The minimum wage in Greece will be raised by 2%, Prime minister, Kyriakos Mitsotakis announced at the cabinet, on Monday 26.
The move is characterized “symbolic” as “it does cover the needs of the employees” the PM admitted.
In Greece, the minimum wage is regulated by law and not through collective bargaining.
As of February 2019, the statutory minimum wage and the statutory minimum daily wage for full-time work for all employees and skilled workers throughout Greece, without age discrimination, is as follows:
a) for employees, the minimum salary was €650. It rises to €758 once the Christmas and Easter bonuses are added (nominal salary).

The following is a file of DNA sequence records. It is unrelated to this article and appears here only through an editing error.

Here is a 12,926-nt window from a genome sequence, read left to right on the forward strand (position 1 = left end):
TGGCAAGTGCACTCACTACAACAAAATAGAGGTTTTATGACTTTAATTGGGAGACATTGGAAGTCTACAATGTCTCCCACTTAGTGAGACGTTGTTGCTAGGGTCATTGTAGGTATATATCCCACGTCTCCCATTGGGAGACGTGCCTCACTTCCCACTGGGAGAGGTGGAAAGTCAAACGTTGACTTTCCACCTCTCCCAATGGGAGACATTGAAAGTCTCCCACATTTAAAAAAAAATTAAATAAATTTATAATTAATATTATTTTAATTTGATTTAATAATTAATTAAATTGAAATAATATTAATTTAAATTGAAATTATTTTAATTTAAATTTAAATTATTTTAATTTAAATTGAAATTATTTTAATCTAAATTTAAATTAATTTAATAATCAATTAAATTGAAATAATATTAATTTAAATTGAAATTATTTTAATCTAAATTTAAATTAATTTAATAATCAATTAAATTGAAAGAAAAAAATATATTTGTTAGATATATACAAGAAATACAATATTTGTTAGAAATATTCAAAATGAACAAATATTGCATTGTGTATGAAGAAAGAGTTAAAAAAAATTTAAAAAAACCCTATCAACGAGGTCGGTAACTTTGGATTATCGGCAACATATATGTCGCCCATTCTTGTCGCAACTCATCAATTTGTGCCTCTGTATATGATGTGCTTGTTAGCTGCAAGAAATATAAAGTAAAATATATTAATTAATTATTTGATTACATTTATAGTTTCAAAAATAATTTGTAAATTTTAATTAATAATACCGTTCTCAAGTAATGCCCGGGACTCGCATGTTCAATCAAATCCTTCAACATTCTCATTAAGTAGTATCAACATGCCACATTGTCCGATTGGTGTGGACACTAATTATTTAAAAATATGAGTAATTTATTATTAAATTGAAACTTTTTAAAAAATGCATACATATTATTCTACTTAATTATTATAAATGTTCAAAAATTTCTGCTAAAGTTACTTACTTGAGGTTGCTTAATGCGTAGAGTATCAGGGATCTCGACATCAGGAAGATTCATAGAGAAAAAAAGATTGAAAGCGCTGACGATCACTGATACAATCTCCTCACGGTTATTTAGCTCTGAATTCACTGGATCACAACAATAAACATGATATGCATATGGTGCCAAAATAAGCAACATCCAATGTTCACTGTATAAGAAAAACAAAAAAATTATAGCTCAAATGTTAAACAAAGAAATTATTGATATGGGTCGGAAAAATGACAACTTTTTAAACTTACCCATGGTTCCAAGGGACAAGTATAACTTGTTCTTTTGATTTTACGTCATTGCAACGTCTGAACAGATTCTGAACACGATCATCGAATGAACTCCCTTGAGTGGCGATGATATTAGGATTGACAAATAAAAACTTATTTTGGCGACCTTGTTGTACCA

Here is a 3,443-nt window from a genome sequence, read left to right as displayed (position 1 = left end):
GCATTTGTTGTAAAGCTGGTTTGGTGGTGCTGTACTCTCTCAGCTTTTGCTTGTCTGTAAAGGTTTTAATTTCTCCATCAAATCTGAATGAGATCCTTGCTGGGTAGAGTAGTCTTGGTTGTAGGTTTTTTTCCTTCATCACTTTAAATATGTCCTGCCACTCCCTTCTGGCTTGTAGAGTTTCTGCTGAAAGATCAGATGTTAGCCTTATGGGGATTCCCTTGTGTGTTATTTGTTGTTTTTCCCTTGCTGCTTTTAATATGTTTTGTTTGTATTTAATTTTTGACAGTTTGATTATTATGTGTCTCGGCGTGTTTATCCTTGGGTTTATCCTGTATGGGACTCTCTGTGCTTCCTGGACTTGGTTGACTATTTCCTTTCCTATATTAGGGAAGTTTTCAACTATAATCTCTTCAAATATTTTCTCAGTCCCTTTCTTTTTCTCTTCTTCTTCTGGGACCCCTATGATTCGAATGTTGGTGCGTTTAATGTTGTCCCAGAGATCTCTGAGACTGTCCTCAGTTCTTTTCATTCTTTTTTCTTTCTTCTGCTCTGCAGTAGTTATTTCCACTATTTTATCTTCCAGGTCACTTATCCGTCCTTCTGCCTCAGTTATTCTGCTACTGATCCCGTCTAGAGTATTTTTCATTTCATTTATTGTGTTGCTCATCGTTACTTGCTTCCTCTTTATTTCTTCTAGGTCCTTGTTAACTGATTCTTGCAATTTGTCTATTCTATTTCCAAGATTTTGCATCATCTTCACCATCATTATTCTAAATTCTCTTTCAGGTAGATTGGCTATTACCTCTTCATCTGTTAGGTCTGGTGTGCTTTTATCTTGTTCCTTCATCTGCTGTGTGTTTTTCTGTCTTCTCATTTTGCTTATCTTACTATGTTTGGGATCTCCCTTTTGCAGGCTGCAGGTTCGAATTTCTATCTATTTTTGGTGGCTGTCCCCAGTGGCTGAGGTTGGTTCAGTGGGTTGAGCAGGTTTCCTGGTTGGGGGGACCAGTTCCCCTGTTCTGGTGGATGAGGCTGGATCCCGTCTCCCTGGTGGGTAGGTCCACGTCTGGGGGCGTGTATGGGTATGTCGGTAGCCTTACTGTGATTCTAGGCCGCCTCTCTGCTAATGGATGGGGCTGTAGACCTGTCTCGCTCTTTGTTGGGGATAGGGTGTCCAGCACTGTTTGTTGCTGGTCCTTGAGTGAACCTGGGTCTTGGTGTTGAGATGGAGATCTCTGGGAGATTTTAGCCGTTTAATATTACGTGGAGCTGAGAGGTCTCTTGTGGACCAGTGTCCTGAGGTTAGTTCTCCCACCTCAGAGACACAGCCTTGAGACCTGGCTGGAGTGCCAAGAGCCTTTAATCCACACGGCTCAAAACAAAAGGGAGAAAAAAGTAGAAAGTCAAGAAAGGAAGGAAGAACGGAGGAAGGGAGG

b) for skilled workers, the minimum daily wage was €29.04.
Greece ranks 11th in the European Union based on nominal salary.
Employers’ associations (from manufacturing, trade, small scale industries) opposed the idea of a minimum wage rise, arguing that the country’s GDP has shrank by 8% last year due to the pandemic crisis.
In a recent study, the Foundation for Economic and Industrial Research (IOBE) rejected large-scale wage rises and noted that “in the medium term it is appropriate minimum wage increases to take into consideration the rate increase of labor productivity.”
The Bank of Greece has warned that the minimum wage rise might heavily impact unskilled labor and result into an increase of unemployment.
Still, the Greek government believes the 2% rise will boost the revival of the national economy and will support low incomes.